Universal Declaration of Human Rights.

Christianity, Apartheid and Racialism



Thank God I am black. White people will have a lot to answer for at the last judgement
Desmond Tutu (1931- ), Archbishop of Capetown, South Africa

The idea that racial or ethnic groups should be persecuted is very popular in the bible. God himself was keen on the extirpation of whole peoples, such as the Amalekites (I Samuel 15:3).

Believing that they had replaced the Jews as God's chosen people, Christians deduced that they were free to persecute and extirpate non-Christian peoples, and even that they were under a moral obligation to do so. When the Jews and Moors were expelled from Spain towards the end of the fifteenth century, racial legislation was passed to 'purify' the blood of the upper classes. Anyone with Jewish or Moorish blood was suspect and penalised. Under statutes of limpieza de sangre, the descendants of Jews and Moors, even though they were Christians, were debarred from universities, religious orders, military orders, and public office. In theory anyone who had any Jewish or Moorish ancester, however remote, was of "impure blood" and suffered accordingly. Such people were second class citizens. Moreover they were second class citizens for racial, not religious, reasons. There was no question about it: according to the rules even the most devout Christian should be punished for having even a single distant ancestor of the wrong race. In some places these second class citizens were obliged to intermarry well into the nineteenth century because the eclesiastical authorities refused licences for mixed mariages. Every candidate for the priesthood had to show purity of blood going back four generations. The last limpieza de sangre laws were repealed on 16th May 1865.

The prevailing Christian view by the end of the Middle Ages was that non-Europeans were inferior creatures. The Catholic Church debated for a long time whether newly discovered peoples around the world were even human. The problem was that there was no way of establishing whether or not they possessed souls. Indians in the Americas were a particular problem because they clearly had a high culture of their own, and the Catholic Church debated with itself for a long time over the nature and quality of these peoples. When a debate held in 1550 at Valladolid in Spain lead to the conclusion that American Indians were indeed fully human, it became difficult to justify keeping them in slavery. The short term solution was a system which was not called slavery, but which amounted to slavery (econmienda). The long term solution was to import slaves bought in Africa. No one in Christendom seems to have worried about the morality of enslaving Africans.

The Anglican Church was concerned about mental capacity, and was wary of trying to bring Christianity to people who might not be able to understand it. The most common view amongst Christians had been made explicit by the Barbados Assembly in 1681 when it stated of black slaves that "Savage Brutishness renders them wholly uncapable" of being converted . Most Christian slave owners had no doubt that the Assembly was right. There was however a lively debate, mainly among senior Anglicans, about the theological justification for converting slaves. It was commonly held that any drive towards conversion should be tailored towards the their greatly inferior mental capacities. Fed an appropriate diet of quiescent theology, blacks could, it was claimed, become perfect slaves: compliant, accommodating and socially calm. But this view was not universal amongst the slave masters, and few slaves were converted . One problem with converting slaves was the danger that some of them might win a place among the elect. As one slave owner asked "Is it possible that any of my slaves could go to Heaven, & I must see them there?" . It was generally believed that Heaven was reserved for European Christians. If for the occasional non-white were to qualify for Heaven, it was obvious to all that their sooty countenances would have to be transformed.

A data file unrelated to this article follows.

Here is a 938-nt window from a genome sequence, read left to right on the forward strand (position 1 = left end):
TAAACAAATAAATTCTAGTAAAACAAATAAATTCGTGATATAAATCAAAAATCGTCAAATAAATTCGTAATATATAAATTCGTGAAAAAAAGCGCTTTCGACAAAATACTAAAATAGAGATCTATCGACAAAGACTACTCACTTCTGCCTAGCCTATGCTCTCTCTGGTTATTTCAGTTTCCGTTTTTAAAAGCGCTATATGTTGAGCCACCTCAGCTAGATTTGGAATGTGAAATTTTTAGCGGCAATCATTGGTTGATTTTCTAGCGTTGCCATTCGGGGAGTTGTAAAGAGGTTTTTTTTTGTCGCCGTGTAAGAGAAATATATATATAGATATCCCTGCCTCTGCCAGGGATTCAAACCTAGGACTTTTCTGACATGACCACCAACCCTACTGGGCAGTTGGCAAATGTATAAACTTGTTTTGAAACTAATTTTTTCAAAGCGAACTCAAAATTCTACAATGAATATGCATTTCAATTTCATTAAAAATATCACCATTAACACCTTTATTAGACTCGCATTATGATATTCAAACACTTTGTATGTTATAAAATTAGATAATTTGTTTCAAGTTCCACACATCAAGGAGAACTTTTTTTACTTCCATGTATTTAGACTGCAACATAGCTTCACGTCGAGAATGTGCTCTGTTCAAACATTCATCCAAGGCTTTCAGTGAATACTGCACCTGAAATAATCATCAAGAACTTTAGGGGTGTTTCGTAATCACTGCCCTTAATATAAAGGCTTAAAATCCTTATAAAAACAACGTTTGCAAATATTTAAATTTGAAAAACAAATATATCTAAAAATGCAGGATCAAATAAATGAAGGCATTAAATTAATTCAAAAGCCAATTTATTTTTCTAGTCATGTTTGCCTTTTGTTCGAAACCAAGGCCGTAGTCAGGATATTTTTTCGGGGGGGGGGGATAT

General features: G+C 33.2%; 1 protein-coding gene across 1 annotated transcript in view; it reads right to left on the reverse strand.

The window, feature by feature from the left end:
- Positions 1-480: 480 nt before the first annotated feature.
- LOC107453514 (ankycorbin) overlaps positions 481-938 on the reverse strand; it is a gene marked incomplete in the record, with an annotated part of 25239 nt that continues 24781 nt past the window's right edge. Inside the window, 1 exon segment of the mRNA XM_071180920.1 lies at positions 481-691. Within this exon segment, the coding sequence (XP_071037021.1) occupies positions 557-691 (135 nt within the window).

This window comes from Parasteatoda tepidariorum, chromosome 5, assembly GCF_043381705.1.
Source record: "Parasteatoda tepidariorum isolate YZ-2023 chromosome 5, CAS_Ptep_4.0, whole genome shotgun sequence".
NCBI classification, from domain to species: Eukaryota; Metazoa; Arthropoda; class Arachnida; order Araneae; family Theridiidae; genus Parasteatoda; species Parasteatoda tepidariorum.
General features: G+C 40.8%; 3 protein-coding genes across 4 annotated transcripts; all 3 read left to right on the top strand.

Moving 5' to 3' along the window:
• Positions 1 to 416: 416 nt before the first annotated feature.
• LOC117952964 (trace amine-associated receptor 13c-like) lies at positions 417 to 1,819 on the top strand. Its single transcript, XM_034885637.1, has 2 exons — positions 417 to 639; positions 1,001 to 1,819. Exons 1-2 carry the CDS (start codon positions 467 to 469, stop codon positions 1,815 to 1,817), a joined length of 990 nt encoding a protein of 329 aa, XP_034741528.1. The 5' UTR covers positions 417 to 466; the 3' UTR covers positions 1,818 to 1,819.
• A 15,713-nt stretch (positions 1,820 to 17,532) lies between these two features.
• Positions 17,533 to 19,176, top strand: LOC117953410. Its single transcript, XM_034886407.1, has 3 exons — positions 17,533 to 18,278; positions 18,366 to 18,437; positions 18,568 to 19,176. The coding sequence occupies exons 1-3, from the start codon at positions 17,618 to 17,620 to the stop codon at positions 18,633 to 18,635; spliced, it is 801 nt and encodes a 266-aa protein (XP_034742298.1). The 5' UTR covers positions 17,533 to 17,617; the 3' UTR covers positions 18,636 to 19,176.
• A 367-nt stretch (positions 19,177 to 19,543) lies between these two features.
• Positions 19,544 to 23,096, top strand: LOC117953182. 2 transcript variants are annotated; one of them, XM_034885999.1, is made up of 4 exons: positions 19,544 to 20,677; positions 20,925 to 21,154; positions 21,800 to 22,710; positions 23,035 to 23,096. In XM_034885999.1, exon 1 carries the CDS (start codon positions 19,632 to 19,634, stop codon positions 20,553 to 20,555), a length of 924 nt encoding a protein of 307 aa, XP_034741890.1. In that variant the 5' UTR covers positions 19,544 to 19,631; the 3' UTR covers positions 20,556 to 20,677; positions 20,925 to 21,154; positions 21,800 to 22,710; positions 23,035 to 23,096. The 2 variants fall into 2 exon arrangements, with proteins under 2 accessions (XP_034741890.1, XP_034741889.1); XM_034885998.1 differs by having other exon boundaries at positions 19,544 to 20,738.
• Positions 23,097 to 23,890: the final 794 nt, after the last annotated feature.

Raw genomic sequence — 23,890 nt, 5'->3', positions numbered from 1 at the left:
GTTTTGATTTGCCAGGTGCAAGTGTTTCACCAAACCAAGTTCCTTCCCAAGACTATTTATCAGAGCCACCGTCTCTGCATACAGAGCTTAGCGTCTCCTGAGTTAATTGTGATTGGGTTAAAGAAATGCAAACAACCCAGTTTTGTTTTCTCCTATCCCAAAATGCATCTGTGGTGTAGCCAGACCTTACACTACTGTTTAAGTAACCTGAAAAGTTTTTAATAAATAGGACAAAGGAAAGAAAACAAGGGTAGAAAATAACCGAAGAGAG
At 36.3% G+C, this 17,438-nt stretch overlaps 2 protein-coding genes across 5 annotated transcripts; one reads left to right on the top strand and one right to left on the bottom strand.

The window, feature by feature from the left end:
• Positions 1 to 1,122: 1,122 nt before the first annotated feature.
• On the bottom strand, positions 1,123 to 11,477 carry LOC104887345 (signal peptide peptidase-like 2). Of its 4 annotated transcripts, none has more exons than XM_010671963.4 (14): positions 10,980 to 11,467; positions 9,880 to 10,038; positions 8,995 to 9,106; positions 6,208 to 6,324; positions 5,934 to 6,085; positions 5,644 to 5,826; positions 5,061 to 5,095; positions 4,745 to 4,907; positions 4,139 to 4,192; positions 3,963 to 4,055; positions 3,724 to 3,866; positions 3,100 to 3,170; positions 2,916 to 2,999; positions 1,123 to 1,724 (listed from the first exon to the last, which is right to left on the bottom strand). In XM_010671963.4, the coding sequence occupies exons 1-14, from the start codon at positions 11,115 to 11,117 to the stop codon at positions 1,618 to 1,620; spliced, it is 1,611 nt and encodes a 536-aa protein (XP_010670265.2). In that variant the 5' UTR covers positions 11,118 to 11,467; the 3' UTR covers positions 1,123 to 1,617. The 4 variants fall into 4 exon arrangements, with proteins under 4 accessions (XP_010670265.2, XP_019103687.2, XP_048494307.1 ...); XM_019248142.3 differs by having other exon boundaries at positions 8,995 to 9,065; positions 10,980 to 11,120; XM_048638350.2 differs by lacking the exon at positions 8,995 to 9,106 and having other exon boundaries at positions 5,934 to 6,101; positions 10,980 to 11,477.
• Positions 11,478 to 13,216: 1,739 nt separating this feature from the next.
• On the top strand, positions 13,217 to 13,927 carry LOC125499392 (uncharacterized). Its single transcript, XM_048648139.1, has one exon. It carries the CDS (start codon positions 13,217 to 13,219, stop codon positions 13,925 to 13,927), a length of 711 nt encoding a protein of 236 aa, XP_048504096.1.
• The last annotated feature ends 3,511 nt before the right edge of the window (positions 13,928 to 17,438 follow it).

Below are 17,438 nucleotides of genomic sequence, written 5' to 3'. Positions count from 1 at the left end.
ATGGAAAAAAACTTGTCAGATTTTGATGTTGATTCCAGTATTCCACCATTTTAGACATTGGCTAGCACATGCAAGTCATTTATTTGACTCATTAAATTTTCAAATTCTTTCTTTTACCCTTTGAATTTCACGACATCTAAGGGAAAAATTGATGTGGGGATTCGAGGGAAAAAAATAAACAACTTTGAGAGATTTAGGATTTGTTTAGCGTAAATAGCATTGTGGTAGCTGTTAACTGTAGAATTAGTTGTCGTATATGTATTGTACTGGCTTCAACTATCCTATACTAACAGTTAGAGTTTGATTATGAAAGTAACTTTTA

One reason why Christianity found it so difficult to make voluntary converts around the world was that it was so difficult for locals to become priests. They were usually denied the right to learn Latin or read the bible, and therefore could not hope for a career in the Church. The few who did could not hope to become bishops, largely because European priests were not prepared to serve under them. Such racism limited the spread of Christianity in many places, but most notably in India. In Africa the Churches changed their approaches in the twentieth century. East Africa saw its first black Catholic bishop in 1939, and its first black Anglican bishop in 1947.